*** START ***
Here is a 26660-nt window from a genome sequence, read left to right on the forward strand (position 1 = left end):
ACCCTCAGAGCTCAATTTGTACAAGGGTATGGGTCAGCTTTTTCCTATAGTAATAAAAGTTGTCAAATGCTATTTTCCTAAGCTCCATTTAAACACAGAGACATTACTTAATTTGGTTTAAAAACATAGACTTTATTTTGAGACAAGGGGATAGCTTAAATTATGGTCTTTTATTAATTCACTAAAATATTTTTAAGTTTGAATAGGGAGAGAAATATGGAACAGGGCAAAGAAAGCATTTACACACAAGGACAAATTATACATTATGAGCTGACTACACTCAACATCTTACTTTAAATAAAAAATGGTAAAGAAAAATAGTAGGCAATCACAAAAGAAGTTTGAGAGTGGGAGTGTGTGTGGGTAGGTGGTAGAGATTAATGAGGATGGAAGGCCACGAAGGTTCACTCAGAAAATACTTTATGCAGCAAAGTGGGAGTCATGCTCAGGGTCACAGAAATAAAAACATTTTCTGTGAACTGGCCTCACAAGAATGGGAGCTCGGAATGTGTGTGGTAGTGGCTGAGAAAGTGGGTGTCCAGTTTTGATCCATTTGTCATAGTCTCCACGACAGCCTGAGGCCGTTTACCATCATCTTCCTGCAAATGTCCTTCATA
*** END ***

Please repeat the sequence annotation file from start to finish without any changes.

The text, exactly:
Here is a 26660-nt window from a genome sequence, read left to right on the forward strand (position 1 = left end):
ACCCTCAGAGCTCAATTTGTACAAGGGTATGGGTCAGCTTTTTCCTATAGTAATAAAAGTTGTCAAATGCTATTTTCCTAAGCTCCATTTAAACACAGAGACATTACTTAATTTGGTTTAAAAACATAGACTTTATTTTGAGACAAGGGGATAGCTTAAATTATGGTCTTTTATTAATTCACTAAAATATTTTTAAGTTTGAATAGGGAGAGAAATATGGAACAGGGCAAAGAAAGCATTTACACACAAGGACAAATTATACATTATGAGCTGACTACACTCAACATCTTACTTTAAATAAAAAATGGTAAAGAAAAATAGTAGGCAATCACAAAAGAAGTTTGAGAGTGGGAGTGTGTGTGGGTAGGTGGTAGAGATTAATGAGGATGGAAGGCCACGAAGGTTCACTCAGAAAATACTTTATGCAGCAAAGTGGGAGTCATGCTCAGGGTCACAGAAATAAAAACATTTTCTGTGAACTGGCCTCACAAGAATGGGAGCTCGGAATGTGTGTGGTAGTGGCTGAGAAAGTGGGTGTCCAGTTTTGATCCATTTGTCATAGTCTCCACGACAGCCTGAGGCCGTTTACCATCATCTTCCTGCAAATGTCCTTCATA